More than 3 dozen citizens filled the seats and lined the walls at the Oct. 20 Peachtree City Council meeting, but this was an expectant rather than an angry crowd. By the middle of the meeting, most had quietly left the chamber, satisfied with the council’s actions.
By that time, the council had unanimously voted to reconstruct the Riley Field track adjacent to Peachtree City Elementary School on Wisdom Road, abandon and turn over to the Planterra Ridge Homeowners Association a “portion” of a public street — Kelly Green — and adopt a restrictive new dog-tethering ordinance.
Rear decal on golf carts — on hold
Conspicuously absent was any agenda item about requiring a third license decal to be affixed to more than 11,000 golf carts to make them visible from the rear of the carts.
The council obviously had been hearing from their constituents and had said yes to three of the issues and decided to wait on the additional cart decal.
Why the wait? Because the unofficial public response was split down the middle, said Mayor Kim Learnard. The council wants more input — plus a fifth council member to bring it to its full 5-member strength. That fifth member will be decided in the city Post 3 election and likely December runoff.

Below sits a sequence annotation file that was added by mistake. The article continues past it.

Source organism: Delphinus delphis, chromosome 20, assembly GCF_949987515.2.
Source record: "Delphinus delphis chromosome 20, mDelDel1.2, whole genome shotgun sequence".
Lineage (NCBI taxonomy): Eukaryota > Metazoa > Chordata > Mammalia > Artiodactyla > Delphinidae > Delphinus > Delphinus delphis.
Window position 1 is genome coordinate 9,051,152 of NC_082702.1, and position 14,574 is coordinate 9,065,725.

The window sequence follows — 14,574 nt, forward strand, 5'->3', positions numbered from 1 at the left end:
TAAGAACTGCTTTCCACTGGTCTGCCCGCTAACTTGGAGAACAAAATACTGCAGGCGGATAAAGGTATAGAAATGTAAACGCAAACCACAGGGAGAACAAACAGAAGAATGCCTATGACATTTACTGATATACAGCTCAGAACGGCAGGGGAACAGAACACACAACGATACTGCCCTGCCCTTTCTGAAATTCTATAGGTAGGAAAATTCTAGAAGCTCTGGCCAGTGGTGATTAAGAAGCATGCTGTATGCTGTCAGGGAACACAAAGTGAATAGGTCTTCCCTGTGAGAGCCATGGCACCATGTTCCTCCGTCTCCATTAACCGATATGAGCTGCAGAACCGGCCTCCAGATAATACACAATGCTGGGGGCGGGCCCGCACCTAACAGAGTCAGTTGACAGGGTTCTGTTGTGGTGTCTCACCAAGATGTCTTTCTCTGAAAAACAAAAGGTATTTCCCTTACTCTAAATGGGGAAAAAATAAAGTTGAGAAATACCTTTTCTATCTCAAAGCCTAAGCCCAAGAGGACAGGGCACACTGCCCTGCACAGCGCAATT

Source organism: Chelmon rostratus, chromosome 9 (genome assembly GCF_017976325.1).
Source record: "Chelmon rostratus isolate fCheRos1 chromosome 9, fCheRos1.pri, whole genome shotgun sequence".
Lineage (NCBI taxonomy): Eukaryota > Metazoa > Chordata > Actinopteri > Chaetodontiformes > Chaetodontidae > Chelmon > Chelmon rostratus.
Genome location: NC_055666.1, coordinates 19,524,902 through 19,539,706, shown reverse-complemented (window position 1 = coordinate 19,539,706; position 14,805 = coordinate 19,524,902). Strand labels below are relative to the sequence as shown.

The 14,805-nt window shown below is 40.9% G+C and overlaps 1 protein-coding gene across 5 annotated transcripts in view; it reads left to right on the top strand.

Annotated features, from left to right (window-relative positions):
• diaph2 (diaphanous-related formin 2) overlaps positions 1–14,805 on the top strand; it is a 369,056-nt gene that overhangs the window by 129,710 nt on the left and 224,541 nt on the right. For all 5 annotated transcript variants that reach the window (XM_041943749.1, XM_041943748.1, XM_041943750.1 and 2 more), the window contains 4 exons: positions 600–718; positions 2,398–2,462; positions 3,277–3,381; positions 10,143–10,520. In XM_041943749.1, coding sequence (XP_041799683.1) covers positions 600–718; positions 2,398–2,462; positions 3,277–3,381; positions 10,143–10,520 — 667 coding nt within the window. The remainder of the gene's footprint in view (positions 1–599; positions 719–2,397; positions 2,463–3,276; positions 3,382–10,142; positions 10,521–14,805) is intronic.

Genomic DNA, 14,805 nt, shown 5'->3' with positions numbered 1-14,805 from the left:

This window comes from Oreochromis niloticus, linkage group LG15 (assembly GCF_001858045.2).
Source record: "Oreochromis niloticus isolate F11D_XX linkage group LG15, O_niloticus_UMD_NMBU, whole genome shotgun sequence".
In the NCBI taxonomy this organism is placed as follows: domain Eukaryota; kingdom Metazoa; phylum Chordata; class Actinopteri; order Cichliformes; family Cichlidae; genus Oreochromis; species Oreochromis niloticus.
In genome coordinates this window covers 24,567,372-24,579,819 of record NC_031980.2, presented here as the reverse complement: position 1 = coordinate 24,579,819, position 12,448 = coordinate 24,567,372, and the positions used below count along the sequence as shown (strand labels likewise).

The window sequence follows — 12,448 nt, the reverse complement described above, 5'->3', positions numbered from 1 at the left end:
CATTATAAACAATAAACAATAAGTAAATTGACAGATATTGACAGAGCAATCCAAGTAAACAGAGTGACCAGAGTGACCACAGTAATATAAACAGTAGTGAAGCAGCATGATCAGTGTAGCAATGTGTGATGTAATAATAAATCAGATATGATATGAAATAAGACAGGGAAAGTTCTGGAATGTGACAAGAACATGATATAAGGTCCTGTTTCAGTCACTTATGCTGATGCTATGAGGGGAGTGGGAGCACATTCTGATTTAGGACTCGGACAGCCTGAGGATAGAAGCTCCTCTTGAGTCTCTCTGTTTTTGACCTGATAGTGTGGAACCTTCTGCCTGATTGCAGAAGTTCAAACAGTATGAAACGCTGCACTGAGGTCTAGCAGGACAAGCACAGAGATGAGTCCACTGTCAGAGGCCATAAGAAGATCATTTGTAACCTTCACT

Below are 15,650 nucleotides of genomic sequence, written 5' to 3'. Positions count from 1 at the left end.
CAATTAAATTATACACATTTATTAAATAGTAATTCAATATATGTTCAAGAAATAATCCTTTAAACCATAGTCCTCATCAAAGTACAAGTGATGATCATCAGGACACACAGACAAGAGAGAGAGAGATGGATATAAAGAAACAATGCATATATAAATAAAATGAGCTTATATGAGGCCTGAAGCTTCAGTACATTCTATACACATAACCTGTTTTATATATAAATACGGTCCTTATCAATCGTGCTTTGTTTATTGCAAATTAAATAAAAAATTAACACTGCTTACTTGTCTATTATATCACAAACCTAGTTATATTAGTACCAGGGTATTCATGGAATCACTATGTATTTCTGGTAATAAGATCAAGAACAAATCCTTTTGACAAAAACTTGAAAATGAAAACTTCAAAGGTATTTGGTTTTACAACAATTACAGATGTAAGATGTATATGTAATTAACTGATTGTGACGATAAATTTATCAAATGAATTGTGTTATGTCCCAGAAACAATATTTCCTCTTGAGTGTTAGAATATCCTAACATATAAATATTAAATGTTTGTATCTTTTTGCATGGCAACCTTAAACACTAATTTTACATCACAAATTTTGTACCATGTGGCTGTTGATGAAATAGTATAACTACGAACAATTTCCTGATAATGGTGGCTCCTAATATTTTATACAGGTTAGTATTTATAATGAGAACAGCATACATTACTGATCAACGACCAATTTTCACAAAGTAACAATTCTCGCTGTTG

Riley track gets a new top
The Riley track — the city’s only public walking-running facility — is showing its age with peeling and missing track topping and asphalt potholes. The city had budgeted for its refurbishment over a half-million dollars, but with some of the work to be done by city crews, negotiated a bid price of $457,000, well under budget.
Dozens of Planterra Ridge subdivision residents had made regular trips to council meetings over the past several months, often letting their elementary school-age children plead for relief from the speeding cut-through traffic on the residential streets.
The HOA will get title to a portion of the road and will be in charge of a gate to block through traffic on Kelly Green for part of the day.
New stricter rules for tethering dogs
Another group of interested citizens had been lobbying the council during public comment periods for new, stricter city rules to protect animals whose owners have tied them to tethers in residential yards.
Council voted 4-to-0 to adopt new rules to restrict tethering dogs to certain hours with specific limits on how that is done.
The council also approved buying a “custom rescue engine” for the Fire Department. Once the $774,866 engine is ordered, it will be ready for delivery in three years.
The council heard an impassioned plea for a residential zoning variance to allow an encroachment into the rear setback to build a covered entertainment area. The pitch: zoning rules from the 1970s need to give some wiggle room for people wanting to improve and upgrade the value of their homes. Two council members, Phil Prebor and Mike King, agreed. Mayor Learnard and Councilman Frank Destadio said no. The vote tied, the variance was rejected.
Two weeks prior, the council had approved a significant expansion of the city’s alcohol rules. It voted 4-to-0 in favor of allowing mixed-drinks-to-go from participating city restaurants.